I know that this is an awful lot to bring forward out of a simple,chance, encounter in a grocery store. But it's more that that single experience. It comes from a multitude of experiences. Like the woman I spoke to in Maryland who wanted to talk to me about accessibility in Toronto. When this happened it reminded me of being in a gay bar in Milwaukee and being asked how safe it was to be gay in Toronto. In both cases, it was more than strangers asking strangers tourist advice ... both were experiences of the best of community. Where strangers aren't so strange, and where questions are understood at the deepest level of their asking. Community is community but community requires an entrance fee - identity.

So do you all see a difference between the 'disabled, out, and proud' folks and the 'I don't consider myself disabled and would never, ever, want to hang with others who have disabilities' folks.

I do.

I'd like your opinion on this one ...

Saturday, April 13, 2013

Hard Lessons and Grim Determination

It was good to get out of the car and move around. We've made stopping at Wegmans on our way home a bit of a tradition. It's nice to get out of the car, have lunch at their Market Cafe, and do a bit of shopping. It's only two hours, depending on border traffic of course, to home. We found ourselves a spot and chowed down, then it was off to shop.

We have a very particular shopping list. A few vegetarian items that aren't available in Canada top our most wanted list. I have a bag on the back of my chair to pick up things, Joe has the buggy. We split up and go on the hunt. For me, it's a nice time to get my body moving. It usually takes a few minutes to get into the right rhythm but, once there, I'm there. It's a large store and I see much of it.

This time we weren't very successful with what we were looking for but bought stuff we hadn't known we wanted or needed on the way in. From the cherry blossoms and 30 degree weather we'd come to cold, and wet, and rain. I pushed myself to the entrance and we decided to wait until Joe had loaded the car with groceries and then he cold give me a hand getting out to where we were parked.

When the door swung open, cold, damp, air came in and I felt a bit chilled. I hadn't worn a jacket because it was to be straight in, straight out. An older woman, noticing me sit there waiting, came over to me, purpose all over her face. I braced myself. It is said that the wheelchair is a magnet for social inappropriateness, and this has been my experience more than once.

She said, "They shouldn't have let you out without a coat." I bristled, the decision to not wear the sweater that Joe had offered me had been mine, AND, perhaps more importantly, no one had 'let me out.' Then she continued, "you speak up and tell people what you need. Trust me it took me a long time to find the courage to make my needs known. Don't you take as long as me. If you need a coat, ask for a coat." Then she looked at me seriously and grimly nodded her head. Work was done.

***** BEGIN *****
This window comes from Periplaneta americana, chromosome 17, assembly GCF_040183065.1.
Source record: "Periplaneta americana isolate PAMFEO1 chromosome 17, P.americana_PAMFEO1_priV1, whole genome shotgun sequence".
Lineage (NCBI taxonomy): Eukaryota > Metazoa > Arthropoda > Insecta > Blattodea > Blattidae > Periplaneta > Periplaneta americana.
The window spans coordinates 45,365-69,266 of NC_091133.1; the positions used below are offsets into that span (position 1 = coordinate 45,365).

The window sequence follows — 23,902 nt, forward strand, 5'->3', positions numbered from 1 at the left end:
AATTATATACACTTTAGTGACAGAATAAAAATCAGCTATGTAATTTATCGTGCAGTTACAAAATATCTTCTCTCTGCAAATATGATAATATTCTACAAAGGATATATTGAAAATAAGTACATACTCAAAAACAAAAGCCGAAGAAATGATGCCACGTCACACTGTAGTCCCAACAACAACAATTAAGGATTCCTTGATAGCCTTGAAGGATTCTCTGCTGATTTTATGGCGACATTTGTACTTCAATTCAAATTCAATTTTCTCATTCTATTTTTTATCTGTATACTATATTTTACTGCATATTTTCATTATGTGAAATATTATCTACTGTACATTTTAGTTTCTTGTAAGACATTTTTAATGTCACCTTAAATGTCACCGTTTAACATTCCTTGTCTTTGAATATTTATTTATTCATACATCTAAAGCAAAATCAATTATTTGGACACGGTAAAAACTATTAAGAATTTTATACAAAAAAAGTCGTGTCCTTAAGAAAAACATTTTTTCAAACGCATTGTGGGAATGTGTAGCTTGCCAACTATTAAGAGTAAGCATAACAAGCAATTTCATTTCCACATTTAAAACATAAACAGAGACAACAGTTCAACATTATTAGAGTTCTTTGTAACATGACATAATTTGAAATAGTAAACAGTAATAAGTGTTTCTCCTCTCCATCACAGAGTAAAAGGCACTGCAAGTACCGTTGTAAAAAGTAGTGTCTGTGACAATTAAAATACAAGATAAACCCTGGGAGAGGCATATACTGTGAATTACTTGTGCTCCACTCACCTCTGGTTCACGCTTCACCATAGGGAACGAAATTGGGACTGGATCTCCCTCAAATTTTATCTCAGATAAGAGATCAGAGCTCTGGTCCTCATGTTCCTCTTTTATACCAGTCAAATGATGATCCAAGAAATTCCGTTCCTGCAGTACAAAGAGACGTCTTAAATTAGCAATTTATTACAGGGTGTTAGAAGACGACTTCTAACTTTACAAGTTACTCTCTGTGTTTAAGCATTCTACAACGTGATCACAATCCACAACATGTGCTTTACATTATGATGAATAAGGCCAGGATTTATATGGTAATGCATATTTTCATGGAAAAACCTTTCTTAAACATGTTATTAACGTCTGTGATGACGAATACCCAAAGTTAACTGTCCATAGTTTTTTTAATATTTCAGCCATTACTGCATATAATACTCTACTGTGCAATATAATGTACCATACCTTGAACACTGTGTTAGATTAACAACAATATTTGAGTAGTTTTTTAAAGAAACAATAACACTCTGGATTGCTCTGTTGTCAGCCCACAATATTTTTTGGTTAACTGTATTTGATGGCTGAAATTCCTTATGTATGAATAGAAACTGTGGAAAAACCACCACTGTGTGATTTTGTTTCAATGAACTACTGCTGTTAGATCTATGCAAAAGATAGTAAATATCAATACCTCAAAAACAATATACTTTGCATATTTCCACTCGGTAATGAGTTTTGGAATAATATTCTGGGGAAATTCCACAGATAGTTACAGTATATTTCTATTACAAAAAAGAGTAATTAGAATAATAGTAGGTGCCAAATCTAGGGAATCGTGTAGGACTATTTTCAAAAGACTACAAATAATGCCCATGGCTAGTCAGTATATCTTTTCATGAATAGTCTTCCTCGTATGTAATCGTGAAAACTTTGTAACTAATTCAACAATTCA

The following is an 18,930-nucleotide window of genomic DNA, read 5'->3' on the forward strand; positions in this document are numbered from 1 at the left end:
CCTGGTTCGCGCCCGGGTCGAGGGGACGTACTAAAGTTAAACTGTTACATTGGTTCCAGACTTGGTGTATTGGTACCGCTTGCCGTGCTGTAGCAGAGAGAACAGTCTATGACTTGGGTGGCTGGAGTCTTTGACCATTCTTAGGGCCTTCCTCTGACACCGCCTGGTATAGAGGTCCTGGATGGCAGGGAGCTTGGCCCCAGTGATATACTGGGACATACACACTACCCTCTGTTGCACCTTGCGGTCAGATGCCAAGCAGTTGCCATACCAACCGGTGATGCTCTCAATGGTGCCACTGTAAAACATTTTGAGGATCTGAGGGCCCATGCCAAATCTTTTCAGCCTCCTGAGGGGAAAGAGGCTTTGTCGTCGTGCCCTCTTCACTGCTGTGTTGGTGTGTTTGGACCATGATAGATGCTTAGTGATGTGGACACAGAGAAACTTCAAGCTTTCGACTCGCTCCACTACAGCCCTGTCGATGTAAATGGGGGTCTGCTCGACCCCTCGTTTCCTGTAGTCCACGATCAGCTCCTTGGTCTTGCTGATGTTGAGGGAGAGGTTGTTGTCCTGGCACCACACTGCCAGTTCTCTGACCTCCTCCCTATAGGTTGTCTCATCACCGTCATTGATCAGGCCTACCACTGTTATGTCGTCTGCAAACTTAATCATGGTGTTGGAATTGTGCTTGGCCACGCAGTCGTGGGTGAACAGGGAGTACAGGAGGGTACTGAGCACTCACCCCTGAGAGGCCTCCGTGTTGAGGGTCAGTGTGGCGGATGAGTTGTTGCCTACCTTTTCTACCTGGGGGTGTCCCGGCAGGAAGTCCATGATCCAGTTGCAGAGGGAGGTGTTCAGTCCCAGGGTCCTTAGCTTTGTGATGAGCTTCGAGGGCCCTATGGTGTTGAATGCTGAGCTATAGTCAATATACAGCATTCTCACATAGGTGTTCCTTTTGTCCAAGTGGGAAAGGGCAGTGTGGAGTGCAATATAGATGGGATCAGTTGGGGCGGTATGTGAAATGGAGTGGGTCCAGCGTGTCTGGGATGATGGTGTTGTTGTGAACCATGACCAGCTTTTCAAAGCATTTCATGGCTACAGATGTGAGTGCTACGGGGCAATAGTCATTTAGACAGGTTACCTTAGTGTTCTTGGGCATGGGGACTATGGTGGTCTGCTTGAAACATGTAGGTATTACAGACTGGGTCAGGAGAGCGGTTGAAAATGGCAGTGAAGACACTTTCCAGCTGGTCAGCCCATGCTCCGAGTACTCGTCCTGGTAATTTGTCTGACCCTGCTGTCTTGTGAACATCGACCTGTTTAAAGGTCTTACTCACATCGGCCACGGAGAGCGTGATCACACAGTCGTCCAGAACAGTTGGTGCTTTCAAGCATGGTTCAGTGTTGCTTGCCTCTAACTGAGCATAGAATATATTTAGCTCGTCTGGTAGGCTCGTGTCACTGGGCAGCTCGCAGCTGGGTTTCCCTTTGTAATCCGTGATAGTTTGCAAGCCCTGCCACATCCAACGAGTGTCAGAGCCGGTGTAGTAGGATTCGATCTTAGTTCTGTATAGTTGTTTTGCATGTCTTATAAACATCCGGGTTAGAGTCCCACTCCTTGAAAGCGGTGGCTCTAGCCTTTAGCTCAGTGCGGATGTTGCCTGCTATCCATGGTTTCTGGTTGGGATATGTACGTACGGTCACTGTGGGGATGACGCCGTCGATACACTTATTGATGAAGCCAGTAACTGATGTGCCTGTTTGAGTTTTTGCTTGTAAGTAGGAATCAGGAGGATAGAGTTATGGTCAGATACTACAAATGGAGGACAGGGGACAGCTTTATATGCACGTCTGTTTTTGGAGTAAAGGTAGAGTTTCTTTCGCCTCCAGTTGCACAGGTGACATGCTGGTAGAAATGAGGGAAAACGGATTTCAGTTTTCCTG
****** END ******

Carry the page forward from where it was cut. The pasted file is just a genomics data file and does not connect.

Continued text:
I went from being annoyed at her assumption to being kind of impressed with what she did. I'm guessing from what she said that her coming and speaking to me is a relatively new skill. I did see her work up to speaking to me and I did see the determination on her face. I'm guessing there was a journey there. While she mistook the situation and my need of her encouragement, in the end, I'm glad she did it and I hope she keeps doing it.

Someone exhorting another someone to speak up, giving testimony that it can be a hard learned skill, is an act of caring. In her case a kind of gruff caring done with grim purpose, but caring.

Post Script

On further reflection, though her advice did not fit that exact situations I was in, it fits in many other areas of my life. So, good on her.

Friday, April 12, 2013

Valley of the Dolls

This always happens.

We go home today. I am tired. I can't sleep. After 8 hotel beds, 6 lectures, 12 individual consultations and 12 days on the road along with countless hours of driving countless miles, I'm wiped. Yesterday crawling through traffic to get part way home, I crashed. When we got to the hotel it was my job to order in supper. It took three tries to get the number right, I accidentally called a woman who told me that if I couldn't dial a phone I shouldn't be allowed to use one. Um, sorry.

When I get tired like this, my disability moves much more to the foreground. Getting out of the car last night was difficult and the pain, which is always low level, turns up a notch. I know I am a wheelchair user and I know that I have need of a variety of adaptive devices, but it's only when exhaustion adds to the mix that I truly feel the extent of my disability. Joe does an amazing job of mitigating a lot of what I'd have to deal with, he is an expert in how to set things up in hotel room after hotel room to make things easier and more accessible for me. But when fatigue crashes in, nothing much can be done.